As I guide, I listened to Yes's Drama and Big Generator albums. After a day or so I realized I could duplicate almost exactly the sounds I was hearing on those records, but I wasn’t sure that was what I was trying to get.
I wanted a drum sound that would be more expressive than the conventional hard rock drum sound, but without making it unduly difficult to play, and I guess it’s no surprise that I ended up with a progressive rock drum sound somewhat like what I hear from Alan White and Carl Palmer. I started with a kick drum tuned low with a muffled attack, then a high, slightly pingy snare drum. If I had an acoustic drum set, I might make these adjustments with a tuning wrench, gaffer’s tape, blankets, and pillows. On the Alesis DMPro, I got most of the sound by selecting, blending, and tuning samples.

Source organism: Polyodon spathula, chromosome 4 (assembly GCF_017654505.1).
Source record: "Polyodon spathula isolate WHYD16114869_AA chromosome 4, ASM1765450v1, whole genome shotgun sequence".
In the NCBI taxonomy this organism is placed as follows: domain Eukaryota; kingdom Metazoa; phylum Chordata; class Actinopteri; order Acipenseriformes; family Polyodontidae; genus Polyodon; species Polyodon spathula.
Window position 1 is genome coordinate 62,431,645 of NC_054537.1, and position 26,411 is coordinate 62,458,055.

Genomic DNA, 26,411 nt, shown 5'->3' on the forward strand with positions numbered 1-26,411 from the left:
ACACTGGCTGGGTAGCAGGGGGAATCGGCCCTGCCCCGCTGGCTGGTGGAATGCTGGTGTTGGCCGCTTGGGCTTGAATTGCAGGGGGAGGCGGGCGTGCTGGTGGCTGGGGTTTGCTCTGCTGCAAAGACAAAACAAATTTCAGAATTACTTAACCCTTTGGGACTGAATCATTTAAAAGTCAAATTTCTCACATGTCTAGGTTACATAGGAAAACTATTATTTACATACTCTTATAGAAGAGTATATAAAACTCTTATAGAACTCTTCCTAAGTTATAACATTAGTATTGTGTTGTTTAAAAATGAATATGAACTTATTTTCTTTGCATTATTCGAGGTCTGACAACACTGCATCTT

The challenge with a sample-playback hi-hat is to make it sound alive. Someday I will get to use a physical-modeling hi-hat sound. In the meantime, the DMPro's routing matrix gave me enough expressive variation to give me an effective sound, though I think experienced listeners will know they are not hearing an acoustic hi-hat.
I added five low, thwacky tom-toms, some lightish cymbals, and a triangle and cowbell to complete the set. The splash cymbal and cowbell were the only presets I ended up using. I have a hard time imagining a drummer building a drum set out of the presets. They seem designed to appeal to keyboard players playing a keyboard rather than drummers playing with drum sticks.
When I plugged in my Peavey Generation guitar after installing the new fixed bridge, it sounded scratchy. Not sure what to do, I bought two books, one on guitar electronics and another on guitar repair. With the books as a guide and a multitester as my measuring tool, I found that the fault was in the guitar’s battery connector. It was damaged from being stored for years with an aging battery in it. I replaced the battery connector and the guitar sounds clean again. Now this guitar project is finally complete.